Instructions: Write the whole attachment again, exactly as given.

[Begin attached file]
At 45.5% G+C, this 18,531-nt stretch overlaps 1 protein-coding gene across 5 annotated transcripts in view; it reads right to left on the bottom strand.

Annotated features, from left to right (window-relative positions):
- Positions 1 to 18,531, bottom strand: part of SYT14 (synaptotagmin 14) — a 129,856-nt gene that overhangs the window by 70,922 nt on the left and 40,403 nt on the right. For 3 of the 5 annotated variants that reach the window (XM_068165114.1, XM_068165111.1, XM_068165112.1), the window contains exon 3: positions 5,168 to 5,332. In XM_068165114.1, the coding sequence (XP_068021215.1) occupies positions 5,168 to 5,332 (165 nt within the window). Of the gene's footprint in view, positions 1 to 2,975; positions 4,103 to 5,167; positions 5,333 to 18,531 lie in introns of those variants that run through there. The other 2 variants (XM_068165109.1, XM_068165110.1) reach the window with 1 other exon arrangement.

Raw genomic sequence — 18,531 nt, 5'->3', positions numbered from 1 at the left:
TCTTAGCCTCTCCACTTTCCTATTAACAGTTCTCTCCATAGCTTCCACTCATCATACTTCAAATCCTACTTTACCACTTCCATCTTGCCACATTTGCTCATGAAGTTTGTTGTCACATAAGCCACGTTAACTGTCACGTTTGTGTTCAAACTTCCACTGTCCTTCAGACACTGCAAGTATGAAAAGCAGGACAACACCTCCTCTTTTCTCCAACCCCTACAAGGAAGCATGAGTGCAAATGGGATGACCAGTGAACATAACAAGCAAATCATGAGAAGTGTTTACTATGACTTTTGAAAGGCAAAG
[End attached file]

At 45.5% G+C, this 18,531-nt stretch overlaps 1 protein-coding gene across 5 annotated transcripts in view; it reads right to left on the bottom strand.

Annotated features, from left to right (window-relative positions):
- Positions 1 to 18,531, bottom strand: part of SYT14 (synaptotagmin 14) — a 129,856-nt gene that overhangs the window by 70,922 nt on the left and 40,403 nt on the right. For 3 of the 5 annotated variants that reach the window (XM_068165114.1, XM_068165111.1, XM_068165112.1), the window contains exon 3: positions 5,168 to 5,332. In XM_068165114.1, the coding sequence (XP_068021215.1) occupies positions 5,168 to 5,332 (165 nt within the window). Of the gene's footprint in view, positions 1 to 2,975; positions 4,103 to 5,167; positions 5,333 to 18,531 lie in introns of those variants that run through there. The other 2 variants (XM_068165109.1, XM_068165110.1) reach the window with 1 other exon arrangement.

Raw genomic sequence — 18,531 nt, 5'->3', positions numbered from 1 at the left:
TCTTAGCCTCTCCACTTTCCTATTAACAGTTCTCTCCATAGCTTCCACTCATCATACTTCAAATCCTACTTTACCACTTCCATCTTGCCACATTTGCTCATGAAGTTTGTTGTCACATAAGCCACGTTAACTGTCACGTTTGTGTTCAAACTTCCACTGTCCTTCAGACACTGCAAGTATGAAAAGCAGGACAACACCTCCTCTTTTCTCCAACCCCTACAAGGAAGCATGAGTGCAAATGGGATGACCAGTGAACATAACAAGCAAATCATGAGAAGTGTTTACTATGACTTTTGAAAGGCAAAG